We both believe that nothing is more important than ensuring that a Yale education is accessible to all students offered admission. In 1964, Yale became the first university of its size and scope to practice fully need-blind admissions and need-based financial aid for all undergraduate students. In the past 50 years, the University’s commitment to remaining accessible to the most talented students from around the world, regardless of family income, has stayed the same.
Thanks largely to the generosity of our alumni, the University is one of a few institutions globally with such a generous commitment. The average Yale scholarship grant for students receiving financial aid was $41,250 during 2013–14, and the median net price — the amount students and families actually pay for their education — for those students was $11,925. Yale’s average grant award is higher than all of the schools in our peer group of Ivy League schools and other leading private research universities. Yale’s average net price is almost $5,000 less than the net price of nearly all of our peers. Yale is a leader in the world of higher education in making an undergraduate education accessible and affordable to students and families.
Based on the detailed financial information a student’s family submits, and using federal criteria and the University’s own need-based policies, Yale develops a financial aid package that enables student and family to meet the full cost of attendance without requiring loans. Yale’s policy of meeting a student’s financial need without requiring loans is not a claim that no students opt to use loans to finance some of their education. However, relatively few Yale students do. Sixteen percent of the Yale College Class of 2014 — including many students not receiving financial aid — chose to take out a loan, with an average cumulative indebtedness of $14,853. By comparison, 69 percent of all students graduating from nonprofit colleges in 2013 had student loan debt, with an average indebtedness of $28,400. Ten years ago, 43 percent of the Yale College Class of 2005 graduated with debt. Although Yale has not taken student loans off the table as an option, they are never a student’s only choice.
A recent survey conducted by the Yale College Council has brought to light several ways that Yale can do a better job in communicating its generous financial aid policies. We welcome these suggestions, and we look forward to working with the YCC on several initiatives including: improving the usability of the financial aid website; creating a virtual “resource room” that aggregates information on outside scholarships; and making financial aid award letters to admitted students and term bills easier to understand.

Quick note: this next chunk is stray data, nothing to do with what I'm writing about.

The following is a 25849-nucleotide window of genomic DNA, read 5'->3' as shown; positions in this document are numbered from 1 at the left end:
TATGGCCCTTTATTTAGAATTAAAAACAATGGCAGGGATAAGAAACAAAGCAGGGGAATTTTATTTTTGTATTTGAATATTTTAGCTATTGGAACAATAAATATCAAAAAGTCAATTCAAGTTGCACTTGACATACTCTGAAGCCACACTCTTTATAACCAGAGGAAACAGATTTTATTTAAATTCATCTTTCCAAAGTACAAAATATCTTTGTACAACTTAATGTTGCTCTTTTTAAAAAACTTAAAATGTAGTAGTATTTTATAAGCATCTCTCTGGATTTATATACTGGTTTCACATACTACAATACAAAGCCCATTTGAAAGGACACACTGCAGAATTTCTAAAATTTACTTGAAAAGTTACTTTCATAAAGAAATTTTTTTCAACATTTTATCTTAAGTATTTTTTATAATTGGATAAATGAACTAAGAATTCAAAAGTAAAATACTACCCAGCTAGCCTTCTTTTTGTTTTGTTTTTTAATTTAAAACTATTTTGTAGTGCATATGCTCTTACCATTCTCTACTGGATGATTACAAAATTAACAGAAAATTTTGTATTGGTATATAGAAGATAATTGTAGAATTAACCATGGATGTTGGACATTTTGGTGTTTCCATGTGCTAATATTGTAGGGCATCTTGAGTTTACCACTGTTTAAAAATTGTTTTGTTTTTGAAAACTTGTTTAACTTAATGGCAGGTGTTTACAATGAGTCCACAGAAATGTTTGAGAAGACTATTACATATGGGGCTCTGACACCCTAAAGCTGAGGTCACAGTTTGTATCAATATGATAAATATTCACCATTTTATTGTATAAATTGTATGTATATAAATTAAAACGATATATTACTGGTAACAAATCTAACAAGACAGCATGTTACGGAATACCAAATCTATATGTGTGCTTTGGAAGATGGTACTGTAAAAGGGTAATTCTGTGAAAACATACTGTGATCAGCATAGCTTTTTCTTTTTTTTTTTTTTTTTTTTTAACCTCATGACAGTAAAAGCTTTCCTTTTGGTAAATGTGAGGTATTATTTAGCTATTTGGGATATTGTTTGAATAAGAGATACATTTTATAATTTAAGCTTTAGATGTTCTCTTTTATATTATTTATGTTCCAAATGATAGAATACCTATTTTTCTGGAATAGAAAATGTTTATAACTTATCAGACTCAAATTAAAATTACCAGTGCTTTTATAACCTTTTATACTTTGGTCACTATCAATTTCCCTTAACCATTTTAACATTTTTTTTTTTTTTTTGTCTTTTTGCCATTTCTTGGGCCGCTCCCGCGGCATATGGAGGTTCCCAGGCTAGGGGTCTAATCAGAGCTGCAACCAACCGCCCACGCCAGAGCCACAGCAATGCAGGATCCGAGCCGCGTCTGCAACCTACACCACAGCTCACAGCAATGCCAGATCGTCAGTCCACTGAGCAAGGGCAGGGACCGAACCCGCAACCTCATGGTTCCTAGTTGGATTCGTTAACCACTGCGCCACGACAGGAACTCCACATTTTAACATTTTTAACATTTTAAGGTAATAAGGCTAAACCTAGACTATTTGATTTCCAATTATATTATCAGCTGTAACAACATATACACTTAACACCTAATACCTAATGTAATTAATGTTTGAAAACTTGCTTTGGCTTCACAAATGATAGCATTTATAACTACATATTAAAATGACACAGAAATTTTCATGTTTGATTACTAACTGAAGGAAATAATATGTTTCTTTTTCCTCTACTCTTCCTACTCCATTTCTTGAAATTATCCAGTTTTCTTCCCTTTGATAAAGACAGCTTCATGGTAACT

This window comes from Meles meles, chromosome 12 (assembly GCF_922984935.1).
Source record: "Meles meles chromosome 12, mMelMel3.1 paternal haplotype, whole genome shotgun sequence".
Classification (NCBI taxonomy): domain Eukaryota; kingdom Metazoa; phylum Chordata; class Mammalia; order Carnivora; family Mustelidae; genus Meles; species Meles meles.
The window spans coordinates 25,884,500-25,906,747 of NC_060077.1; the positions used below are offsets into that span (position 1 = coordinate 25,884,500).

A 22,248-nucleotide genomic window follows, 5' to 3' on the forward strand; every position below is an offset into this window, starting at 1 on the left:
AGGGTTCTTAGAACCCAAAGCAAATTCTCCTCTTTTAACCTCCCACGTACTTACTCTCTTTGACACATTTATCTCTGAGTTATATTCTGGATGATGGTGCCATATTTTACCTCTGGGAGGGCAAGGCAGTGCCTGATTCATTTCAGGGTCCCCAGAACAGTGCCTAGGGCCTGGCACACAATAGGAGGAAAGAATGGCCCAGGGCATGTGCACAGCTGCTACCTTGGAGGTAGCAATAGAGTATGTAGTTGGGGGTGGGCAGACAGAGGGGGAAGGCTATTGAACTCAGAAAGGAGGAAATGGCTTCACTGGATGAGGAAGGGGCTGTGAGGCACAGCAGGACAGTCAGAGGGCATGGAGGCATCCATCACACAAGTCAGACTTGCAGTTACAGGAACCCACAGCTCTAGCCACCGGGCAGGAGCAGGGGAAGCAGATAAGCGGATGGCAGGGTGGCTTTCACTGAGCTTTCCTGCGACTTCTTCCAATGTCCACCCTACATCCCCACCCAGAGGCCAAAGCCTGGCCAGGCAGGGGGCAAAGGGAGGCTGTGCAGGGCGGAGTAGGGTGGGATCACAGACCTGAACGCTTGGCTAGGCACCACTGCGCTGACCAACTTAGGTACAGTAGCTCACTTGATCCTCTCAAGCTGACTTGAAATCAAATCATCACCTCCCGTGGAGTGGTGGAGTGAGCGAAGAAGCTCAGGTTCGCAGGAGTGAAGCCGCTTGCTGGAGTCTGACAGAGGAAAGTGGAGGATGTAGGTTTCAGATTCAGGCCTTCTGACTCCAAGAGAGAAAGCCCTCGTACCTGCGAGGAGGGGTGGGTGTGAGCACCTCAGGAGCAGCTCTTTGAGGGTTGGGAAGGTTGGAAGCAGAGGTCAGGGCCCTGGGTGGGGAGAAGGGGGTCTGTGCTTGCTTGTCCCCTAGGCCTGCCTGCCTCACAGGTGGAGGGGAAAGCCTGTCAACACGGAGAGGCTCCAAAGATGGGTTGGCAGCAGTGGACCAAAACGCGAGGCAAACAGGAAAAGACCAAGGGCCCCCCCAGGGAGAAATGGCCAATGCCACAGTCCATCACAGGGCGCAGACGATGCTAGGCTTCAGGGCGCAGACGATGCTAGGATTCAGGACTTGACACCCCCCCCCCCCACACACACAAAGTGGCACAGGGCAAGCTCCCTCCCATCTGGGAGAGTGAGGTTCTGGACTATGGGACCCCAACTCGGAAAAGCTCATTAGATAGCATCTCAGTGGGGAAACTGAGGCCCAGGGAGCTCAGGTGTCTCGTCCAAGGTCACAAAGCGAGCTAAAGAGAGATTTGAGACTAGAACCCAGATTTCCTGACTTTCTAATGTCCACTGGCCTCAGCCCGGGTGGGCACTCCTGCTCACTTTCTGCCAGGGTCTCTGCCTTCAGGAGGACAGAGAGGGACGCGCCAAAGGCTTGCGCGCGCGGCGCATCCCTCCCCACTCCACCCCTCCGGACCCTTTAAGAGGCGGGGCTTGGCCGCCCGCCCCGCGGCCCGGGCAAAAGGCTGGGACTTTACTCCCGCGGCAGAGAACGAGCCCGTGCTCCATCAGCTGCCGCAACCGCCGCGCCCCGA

The YCC report also makes several points about the amount Yale students are asked to contribute to their education. Student effort levels, as well as other aspects of Yale’s financial aid policies, are reviewed annually, and include a comparison with the student effort levels of our peers. For the 2014–15 academic year, Yale’s student effort level is lower than our peers for freshmen but higher for upperclassmen. Yale will look closely at its peers’ student contribution levels this semester as it sets the self-help level and student income contribution for the next academic year and will take into account the various concerns expressed by students in the YCC report.
The YCC survey is a helpful window into students’ perceptions of — and experiences with — Yale financial aid. It is not, however, an accurate reflection of all undergraduate aid awards, or students’ financial choices. For example, 46 percent of those surveyed reported receiving aid and expecting to take out loans by graduation. Yale’s data indicates that significantly fewer students — 24 percent — actually will. The report’s authors write that Yale’s financial aid policies related to student effort “divide Yalies into two classes,” without acknowledging that hundreds of students who do not receive financial aid also work on-campus jobs and earn income in the summer to help cover expenses. With an average hourly wage of $13.32, on-campus employment is an attractive choice for any student.
As administrators, it is important that we understand how students experience Yale’s financial aid policies, and listen to any confusion surrounding students’ financial choices. We recognize that meeting the need of all admitted students does not mean we have alleviated the stress that many students and families face when financing their Yale education. The YCC survey is helpful in describing ways in which Yale could be more transparent and helpful. But it is important that the Yale community know the facts about Yale’s need-based financial aid policies and the significant number of Yale students who graduate without debt. We look forward to continuing this conversation with the YCC and other campus communities.
Jeremiah Quinlan is the Dean of Undergraduate Admissions. Contact him at firstname.lastname@example.org. Caesar Storlazzi is the is the Director of Financial Aid. Contact him at email@example.com.